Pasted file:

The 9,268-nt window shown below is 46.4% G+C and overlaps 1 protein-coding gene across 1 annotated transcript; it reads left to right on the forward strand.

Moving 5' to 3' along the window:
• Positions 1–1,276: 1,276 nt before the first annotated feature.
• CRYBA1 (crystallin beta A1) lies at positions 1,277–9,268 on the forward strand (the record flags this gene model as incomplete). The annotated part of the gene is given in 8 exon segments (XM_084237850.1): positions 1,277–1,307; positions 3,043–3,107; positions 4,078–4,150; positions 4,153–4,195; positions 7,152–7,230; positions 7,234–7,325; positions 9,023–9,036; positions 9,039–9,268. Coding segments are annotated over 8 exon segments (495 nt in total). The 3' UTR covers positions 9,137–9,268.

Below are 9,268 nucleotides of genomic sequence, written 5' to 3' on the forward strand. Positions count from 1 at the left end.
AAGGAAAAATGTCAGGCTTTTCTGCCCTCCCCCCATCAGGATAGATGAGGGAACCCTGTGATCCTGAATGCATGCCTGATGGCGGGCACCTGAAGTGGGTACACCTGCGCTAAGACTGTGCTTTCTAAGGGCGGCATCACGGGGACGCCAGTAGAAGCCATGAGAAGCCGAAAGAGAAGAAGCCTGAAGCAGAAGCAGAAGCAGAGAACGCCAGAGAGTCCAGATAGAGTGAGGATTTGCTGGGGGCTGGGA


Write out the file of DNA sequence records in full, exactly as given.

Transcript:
The 9,268-nt window shown below is 46.4% G+C and overlaps 1 protein-coding gene across 1 annotated transcript; it reads left to right on the forward strand.

Moving 5' to 3' along the window:
• Positions 1–1,276: 1,276 nt before the first annotated feature.
• CRYBA1 (crystallin beta A1) lies at positions 1,277–9,268 on the forward strand (the record flags this gene model as incomplete). The annotated part of the gene is given in 8 exon segments (XM_084237850.1): positions 1,277–1,307; positions 3,043–3,107; positions 4,078–4,150; positions 4,153–4,195; positions 7,152–7,230; positions 7,234–7,325; positions 9,023–9,036; positions 9,039–9,268. Coding segments are annotated over 8 exon segments (495 nt in total). The 3' UTR covers positions 9,137–9,268.

Below are 9,268 nucleotides of genomic sequence, written 5' to 3' on the forward strand. Positions count from 1 at the left end.
AAGGAAAAATGTCAGGCTTTTCTGCCCTCCCCCCATCAGGATAGATGAGGGAACCCTGTGATCCTGAATGCATGCCTGATGGCGGGCACCTGAAGTGGGTACACCTGCGCTAAGACTGTGCTTTCTAAGGGCGGCATCACGGGGACGCCAGTAGAAGCCATGAGAAGCCGAAAGAGAAGAAGCCTGAAGCAGAAGCAGAAGCAGAGAACGCCAGAGAGTCCAGATAGAGTGAGGATTTGCTGGGGGCTGGGA